COH-diagrams for fluids illustrating the graphite saturation surface (a) and with calculated graphite-saturation surface and oxygen fugacitiy values and isopleths for 2 GPa, 900°C (b) and 2 GPa, 700°C (c). The solid line traversing the diagram represents the graphite-saturation surface, possible fluid compositions plot below. The CCO-buffer locates per definition where the graphite-saturation surface intersects the C-O side of the triangle. Note that in nature, we do not expect fluid compositions with significantly more oxygen than the H2O-CO2 tie-line, rendering the field of oxidized geological fluid compositions extremely narrow, in fact graphically almost not resolvable at 700°C. The red numbers give oxygen fugacities (in log-units) on the graphite saturation surface (a C = 1), the blue numbers on the H2O-CO2 tie-line approximated by a C-activity of 10-6, the green numbers those between H and H2O. Almost the entire width of fluid compositions on the graphite-saturation surface spans a relatively small range in oxygen fugacities equivalent to CCO to IW. More reducing fluids are all on the H-rich side of possible fluid compositions, essentially within a X O fluid of 0.01. The star in (b) indicates a putative fluid from an organic rich sediment that also has some CO2; to drive this composition to the reducing side, CO2 has to be removed from the fluid in carbonates. Magnesite and dolomite are only stable to oxygen fugacities of the H2O-maximum (the inflection in the graphite-saturation surface), but calcite until an approximate logf O2 of -15 (900°C) or -19 (700°C). Fluids from carbonate-free organic-rich sediments are expected to lie on the graphite/diamond saturation surface on the H-side of the H2O-C tie-line, as indicated by the star in (c). These fluids move away from H2O, on the graphite-saturation surface co-precipitating graphite or diamond, if reaction with peridotite produces hydrous phases (phase A at high pressure, serpentine or brucite at low pressure). Eventually such fluids would become more reduced than the IW buffer and would possible reach a H:O ratio of >1000 necessary to precipitate SiC. Note that there is no direct proportionality between oxygen fugacity and X O fluid .

1a) Starting from fluids with some CO2, the precipitation of carbonates through reaction of the fluid with silicates (e.g. olivine + CO2 = opx + magnesite; or cpx + olivine + CO2 = calcite + opx) removes oxygen from the fluid, causing the fluid composition to evolve away from CO2, the star in Figure 7b representing a hypothetical starting composition.

1b) Alternatively, fluid percolation in mantle rocks may lead to the formation of magnetite component in spinel and hence consumption of oxygen from the fluid. This would lead to co-precipitation of graphite/diamond and the rising fluid would evolve towards the left along the graphite/diamond saturation surface of Figure 7. In both cases, the fluid could only evolve to more reducing compositions if it leaves the zones of carbonate or spinel formation behind.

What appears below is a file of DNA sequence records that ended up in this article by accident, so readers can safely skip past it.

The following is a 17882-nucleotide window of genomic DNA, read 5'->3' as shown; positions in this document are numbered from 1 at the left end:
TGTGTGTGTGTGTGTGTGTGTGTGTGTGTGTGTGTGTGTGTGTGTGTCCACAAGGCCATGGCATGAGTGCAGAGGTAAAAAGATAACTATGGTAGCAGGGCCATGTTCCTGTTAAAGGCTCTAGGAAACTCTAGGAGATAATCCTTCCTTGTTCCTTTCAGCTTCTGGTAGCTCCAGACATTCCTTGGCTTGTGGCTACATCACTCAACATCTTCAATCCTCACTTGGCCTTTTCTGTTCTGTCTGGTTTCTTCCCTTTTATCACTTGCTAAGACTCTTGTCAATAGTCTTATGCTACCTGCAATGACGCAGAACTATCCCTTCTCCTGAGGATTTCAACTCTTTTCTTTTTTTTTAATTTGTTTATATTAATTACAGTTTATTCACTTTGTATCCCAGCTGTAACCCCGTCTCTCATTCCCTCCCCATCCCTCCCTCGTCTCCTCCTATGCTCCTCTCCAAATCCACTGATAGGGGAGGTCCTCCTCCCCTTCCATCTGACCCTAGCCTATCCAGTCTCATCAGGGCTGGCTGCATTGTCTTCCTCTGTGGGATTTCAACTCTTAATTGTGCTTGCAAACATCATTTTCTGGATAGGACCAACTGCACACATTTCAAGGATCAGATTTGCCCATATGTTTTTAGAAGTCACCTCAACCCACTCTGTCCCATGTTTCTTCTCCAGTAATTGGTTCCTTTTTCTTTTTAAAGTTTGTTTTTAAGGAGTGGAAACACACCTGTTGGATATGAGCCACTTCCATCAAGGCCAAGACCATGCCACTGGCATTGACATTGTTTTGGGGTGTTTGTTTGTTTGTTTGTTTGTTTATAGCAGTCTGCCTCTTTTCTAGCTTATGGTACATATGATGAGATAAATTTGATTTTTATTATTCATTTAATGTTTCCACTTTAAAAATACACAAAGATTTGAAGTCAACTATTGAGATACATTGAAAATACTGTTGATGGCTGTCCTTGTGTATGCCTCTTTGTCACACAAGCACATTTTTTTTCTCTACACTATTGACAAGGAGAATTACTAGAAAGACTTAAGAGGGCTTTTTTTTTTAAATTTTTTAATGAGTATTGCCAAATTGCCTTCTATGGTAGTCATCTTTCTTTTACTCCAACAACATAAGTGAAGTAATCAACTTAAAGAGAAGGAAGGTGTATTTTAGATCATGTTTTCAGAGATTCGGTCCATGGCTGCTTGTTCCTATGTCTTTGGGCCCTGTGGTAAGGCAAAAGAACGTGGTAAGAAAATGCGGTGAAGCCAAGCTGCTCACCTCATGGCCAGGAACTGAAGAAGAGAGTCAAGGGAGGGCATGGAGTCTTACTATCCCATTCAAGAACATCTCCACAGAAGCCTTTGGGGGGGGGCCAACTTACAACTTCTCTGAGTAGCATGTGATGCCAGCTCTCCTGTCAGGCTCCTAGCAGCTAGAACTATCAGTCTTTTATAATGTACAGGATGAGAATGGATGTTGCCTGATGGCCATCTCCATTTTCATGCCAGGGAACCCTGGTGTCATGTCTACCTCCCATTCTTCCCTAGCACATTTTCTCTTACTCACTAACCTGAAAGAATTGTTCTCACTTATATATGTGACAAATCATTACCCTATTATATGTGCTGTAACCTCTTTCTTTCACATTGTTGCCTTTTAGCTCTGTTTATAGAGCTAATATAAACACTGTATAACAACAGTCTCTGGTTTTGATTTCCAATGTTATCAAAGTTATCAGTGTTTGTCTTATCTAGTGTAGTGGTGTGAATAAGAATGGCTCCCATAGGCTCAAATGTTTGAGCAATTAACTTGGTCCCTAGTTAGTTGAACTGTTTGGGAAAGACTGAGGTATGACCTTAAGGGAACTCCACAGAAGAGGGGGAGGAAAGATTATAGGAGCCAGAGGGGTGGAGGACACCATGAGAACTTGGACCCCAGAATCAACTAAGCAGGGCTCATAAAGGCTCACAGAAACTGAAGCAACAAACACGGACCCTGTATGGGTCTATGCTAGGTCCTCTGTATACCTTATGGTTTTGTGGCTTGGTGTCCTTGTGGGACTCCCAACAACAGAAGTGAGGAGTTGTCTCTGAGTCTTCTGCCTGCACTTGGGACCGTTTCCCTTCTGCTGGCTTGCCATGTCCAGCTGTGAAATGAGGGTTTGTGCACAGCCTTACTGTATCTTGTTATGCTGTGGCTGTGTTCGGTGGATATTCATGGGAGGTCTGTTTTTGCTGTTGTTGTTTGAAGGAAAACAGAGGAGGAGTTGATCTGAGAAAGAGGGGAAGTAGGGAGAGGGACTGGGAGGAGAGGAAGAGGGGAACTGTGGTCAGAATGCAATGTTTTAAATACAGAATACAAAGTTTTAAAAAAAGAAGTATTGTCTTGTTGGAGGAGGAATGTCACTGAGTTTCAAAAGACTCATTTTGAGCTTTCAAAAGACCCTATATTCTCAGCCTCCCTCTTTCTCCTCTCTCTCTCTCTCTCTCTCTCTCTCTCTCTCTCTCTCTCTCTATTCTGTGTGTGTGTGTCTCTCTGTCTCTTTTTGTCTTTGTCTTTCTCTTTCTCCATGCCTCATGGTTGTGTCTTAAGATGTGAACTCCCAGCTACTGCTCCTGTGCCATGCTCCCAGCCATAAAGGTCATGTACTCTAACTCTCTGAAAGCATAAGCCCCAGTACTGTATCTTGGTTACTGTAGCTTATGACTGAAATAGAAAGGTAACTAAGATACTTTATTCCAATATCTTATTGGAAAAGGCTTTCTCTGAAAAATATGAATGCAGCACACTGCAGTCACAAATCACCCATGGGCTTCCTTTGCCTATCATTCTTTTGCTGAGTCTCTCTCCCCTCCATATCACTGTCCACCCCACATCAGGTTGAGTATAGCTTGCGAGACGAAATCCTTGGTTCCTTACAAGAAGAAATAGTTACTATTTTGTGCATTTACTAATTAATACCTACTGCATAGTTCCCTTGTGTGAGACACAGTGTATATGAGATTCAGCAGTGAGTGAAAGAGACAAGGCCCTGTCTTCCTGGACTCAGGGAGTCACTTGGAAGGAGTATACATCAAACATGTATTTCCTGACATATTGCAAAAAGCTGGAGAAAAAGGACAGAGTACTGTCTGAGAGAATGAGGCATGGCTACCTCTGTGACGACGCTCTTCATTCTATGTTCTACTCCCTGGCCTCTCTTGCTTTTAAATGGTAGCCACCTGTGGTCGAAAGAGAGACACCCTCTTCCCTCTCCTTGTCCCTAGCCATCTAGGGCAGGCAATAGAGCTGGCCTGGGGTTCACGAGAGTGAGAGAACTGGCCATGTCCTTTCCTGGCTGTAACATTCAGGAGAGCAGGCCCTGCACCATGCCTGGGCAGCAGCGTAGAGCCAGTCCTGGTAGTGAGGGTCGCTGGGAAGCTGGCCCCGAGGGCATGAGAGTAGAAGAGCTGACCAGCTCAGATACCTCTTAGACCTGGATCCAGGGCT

1. 2)

    If the initial fluid composition is at H:O <2, steps 1a or b would need to fractionate the fluid composition to H:O >2. Any fluid initially already to the H-rich side of the H2O-graphite/diamond tie-line or H2O-maximum (fluids are mostly H2O at the inflection of the graphite saturation surface, Figure 7) would evolve towards more methane-rich compositions by removal of H2O from the fluid. This can easily be achieved by the precipitation of hydrous phases when the fluid percolates through mantle rocks. In peridotitic compositions, such hydrous phases could be hydrous alphabet phases at higher pressure, otherwise humites, serpentine, brucite or talc. Removal of H2O from the fluid forces the fluid to evolve along the graphite/diamond saturation surface continuously precipitating graphite/diamond concomitantly with the formation of hydrous magnesium silicates. Note that step 2 requires temperatures within the stability fields of these phases, which, in equilibrium with olivine, for the most part do not exceed 700-800°C (Fumagalli and Poli, [2005]).

  2. 3)

    Finally, still fractionating e.g. serpentine or brucite, such fluids could reach oxygen fugacities of IW-5 to IW-8 where SiC and Fe-silicides become stable. Note that the compositional change in the fluid from moderately reducing conditions near the IW-buffer to ultra-reducing conditions that allow for SiC formation is small in terms of X O , and is graphically not resolvable in the C-O-H ternary. This final step of fluid fractionation occurs very close to the intersection of the graphite-saturation surface with the C-H sideline (Figure 7).